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The health of workers in the global gig economy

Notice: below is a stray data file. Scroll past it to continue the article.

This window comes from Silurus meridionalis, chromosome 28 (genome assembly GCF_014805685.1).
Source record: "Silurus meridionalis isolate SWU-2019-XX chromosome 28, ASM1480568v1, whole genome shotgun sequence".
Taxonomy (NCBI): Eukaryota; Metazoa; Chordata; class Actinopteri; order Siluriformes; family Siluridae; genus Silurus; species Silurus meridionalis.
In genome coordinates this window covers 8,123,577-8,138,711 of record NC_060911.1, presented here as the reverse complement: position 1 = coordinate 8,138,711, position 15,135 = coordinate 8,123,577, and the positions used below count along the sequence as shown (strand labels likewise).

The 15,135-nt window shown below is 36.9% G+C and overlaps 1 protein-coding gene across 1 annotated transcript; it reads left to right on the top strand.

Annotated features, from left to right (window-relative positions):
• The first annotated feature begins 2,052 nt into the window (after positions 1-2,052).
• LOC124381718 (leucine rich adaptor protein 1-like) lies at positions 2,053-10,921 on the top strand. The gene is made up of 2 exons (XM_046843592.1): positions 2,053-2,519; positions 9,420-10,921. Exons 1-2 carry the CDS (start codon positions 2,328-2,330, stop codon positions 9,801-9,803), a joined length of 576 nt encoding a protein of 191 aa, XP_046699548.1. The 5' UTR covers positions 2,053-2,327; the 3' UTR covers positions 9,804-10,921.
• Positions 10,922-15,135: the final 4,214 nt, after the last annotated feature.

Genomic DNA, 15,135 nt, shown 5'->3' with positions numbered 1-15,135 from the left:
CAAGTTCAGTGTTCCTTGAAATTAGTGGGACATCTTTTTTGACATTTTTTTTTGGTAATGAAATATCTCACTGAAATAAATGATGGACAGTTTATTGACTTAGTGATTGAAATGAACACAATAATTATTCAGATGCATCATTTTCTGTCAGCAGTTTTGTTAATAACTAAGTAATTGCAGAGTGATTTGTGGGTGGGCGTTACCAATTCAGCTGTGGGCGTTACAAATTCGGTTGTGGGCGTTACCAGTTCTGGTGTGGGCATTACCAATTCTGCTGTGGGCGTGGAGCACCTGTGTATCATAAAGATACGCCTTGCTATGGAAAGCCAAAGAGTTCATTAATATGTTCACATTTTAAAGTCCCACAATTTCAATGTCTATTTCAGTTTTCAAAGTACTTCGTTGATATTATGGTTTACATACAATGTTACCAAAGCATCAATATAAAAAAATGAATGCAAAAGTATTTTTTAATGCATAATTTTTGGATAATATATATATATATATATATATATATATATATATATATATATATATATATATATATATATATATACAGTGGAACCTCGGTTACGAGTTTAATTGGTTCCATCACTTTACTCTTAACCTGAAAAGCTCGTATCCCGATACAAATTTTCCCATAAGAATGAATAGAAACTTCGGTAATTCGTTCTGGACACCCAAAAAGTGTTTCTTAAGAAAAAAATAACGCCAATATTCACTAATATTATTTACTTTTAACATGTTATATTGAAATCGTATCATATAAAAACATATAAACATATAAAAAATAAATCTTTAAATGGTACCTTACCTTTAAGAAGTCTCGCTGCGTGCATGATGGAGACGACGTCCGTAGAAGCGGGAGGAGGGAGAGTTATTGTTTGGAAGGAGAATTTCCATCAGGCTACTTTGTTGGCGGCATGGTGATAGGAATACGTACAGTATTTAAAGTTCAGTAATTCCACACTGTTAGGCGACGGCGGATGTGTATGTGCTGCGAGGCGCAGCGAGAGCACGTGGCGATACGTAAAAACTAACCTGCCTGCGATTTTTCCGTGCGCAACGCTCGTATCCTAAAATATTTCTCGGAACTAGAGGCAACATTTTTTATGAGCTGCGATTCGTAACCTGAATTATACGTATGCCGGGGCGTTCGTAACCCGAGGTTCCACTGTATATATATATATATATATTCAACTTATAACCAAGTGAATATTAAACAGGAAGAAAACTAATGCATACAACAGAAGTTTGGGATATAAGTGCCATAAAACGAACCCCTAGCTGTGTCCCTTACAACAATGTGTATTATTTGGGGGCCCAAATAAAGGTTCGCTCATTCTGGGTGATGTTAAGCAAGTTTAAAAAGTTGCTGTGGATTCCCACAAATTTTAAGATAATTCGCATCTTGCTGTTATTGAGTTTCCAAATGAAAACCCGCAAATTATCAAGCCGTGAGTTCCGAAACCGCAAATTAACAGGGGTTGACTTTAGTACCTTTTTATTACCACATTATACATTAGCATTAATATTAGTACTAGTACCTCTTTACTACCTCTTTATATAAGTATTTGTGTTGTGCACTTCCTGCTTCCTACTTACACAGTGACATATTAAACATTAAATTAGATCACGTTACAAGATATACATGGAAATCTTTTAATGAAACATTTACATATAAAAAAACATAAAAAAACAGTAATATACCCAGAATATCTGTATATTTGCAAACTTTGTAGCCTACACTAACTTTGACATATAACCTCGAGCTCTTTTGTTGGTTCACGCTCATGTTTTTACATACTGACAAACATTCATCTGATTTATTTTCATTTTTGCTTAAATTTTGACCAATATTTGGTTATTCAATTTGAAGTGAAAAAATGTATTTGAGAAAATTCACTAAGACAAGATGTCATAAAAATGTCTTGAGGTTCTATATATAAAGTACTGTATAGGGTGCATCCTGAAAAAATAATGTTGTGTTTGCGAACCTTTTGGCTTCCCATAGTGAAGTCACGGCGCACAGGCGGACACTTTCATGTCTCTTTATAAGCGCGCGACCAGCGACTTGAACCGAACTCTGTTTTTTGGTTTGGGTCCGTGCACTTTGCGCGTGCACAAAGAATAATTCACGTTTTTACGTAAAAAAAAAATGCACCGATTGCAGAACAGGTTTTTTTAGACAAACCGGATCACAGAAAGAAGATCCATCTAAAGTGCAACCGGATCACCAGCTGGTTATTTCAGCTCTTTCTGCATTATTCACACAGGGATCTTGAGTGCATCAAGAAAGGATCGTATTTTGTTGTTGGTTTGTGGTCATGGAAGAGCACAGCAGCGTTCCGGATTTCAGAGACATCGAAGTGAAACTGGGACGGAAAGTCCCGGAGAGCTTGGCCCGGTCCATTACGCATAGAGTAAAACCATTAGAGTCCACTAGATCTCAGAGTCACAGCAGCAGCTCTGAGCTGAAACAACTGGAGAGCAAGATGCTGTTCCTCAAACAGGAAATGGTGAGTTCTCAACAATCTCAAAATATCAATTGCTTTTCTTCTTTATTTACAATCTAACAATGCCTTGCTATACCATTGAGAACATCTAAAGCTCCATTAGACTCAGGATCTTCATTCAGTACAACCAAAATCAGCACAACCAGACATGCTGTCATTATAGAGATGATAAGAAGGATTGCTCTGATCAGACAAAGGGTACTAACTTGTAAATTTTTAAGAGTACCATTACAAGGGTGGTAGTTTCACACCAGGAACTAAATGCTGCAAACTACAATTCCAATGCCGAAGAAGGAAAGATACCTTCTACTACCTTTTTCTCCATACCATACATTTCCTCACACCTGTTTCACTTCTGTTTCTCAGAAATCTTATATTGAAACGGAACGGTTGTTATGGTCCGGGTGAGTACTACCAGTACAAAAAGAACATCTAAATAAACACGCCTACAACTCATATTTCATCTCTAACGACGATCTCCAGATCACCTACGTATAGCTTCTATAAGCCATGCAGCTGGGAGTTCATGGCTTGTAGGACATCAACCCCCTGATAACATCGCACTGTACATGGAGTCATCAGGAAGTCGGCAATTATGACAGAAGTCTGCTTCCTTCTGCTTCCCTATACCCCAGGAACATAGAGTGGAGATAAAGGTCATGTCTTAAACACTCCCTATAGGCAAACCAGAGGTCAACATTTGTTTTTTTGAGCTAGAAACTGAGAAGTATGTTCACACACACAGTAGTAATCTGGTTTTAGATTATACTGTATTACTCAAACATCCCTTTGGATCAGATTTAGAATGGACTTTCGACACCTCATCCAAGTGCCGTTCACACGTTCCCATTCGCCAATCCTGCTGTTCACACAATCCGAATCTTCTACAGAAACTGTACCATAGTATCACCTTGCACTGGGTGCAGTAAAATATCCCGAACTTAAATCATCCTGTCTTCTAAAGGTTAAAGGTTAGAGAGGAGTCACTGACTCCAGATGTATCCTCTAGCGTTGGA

Background The “gig” economy connects consumers with contractors (or workers) through online platform businesses to perform tasks (or “gigs”). This innovation in technology provides businesses and consumers access to low-cost, on-demand labour, but gig workers’ experiences are more complex. They have access to very flexible, potentially autonomous work, but also deal with challenges caused by the nature of the work, its precariousness, and their relationships with the platform businesses. Workers in the Global North and South may also experience these challenges very differently. Based on our report “Towards an Understanding of Canadian Workers in the Global Gig Economy”, we present a commentary on the implications of a globalized online platform labour market on the health of gig workers in Canada and globally. Main body Based on our scoping review of peer and grey literature, we categorized gig worker vulnerabilities in three ways: 1) occupational vulnerabilities, 2) precarity, and 3) platform-based vulnerabilities. Occupational vulnerabilities are connected to the work being performed (e.g. driving a car or computer work) and are not specific to platform labour. Precarity refers to the short-term, contingent nature of the work, characteristics that may be shared with other forms of work. Some examples of precariousness are lack of health insurance, collective bargaining, or career training and promotion. Finally, platform-based vulnerabilities are particular to the way platform labour is structured. These vulnerabilities include worker misclassification, information asymmetries, and the culture of surveillance. We suggest that, together, these vulnerabilities challenge gig workers’ right to health. Conclusions We propose that the experience of gig workers around the world must be understood in the context of neoliberalism, which has increased both the globalization and precaritization of work. While gig workers share some vulnerabilities, which have important negative consequences on their health, with other workers, the platform-specific vulnerabilities of workers require further inquiry. In particular, the specific health and overall experience of gig workers in different regions of the world – with different labour policies and sociopolitical contexts for work – must be disentangled as workers in the Global North and South experience this work very differently.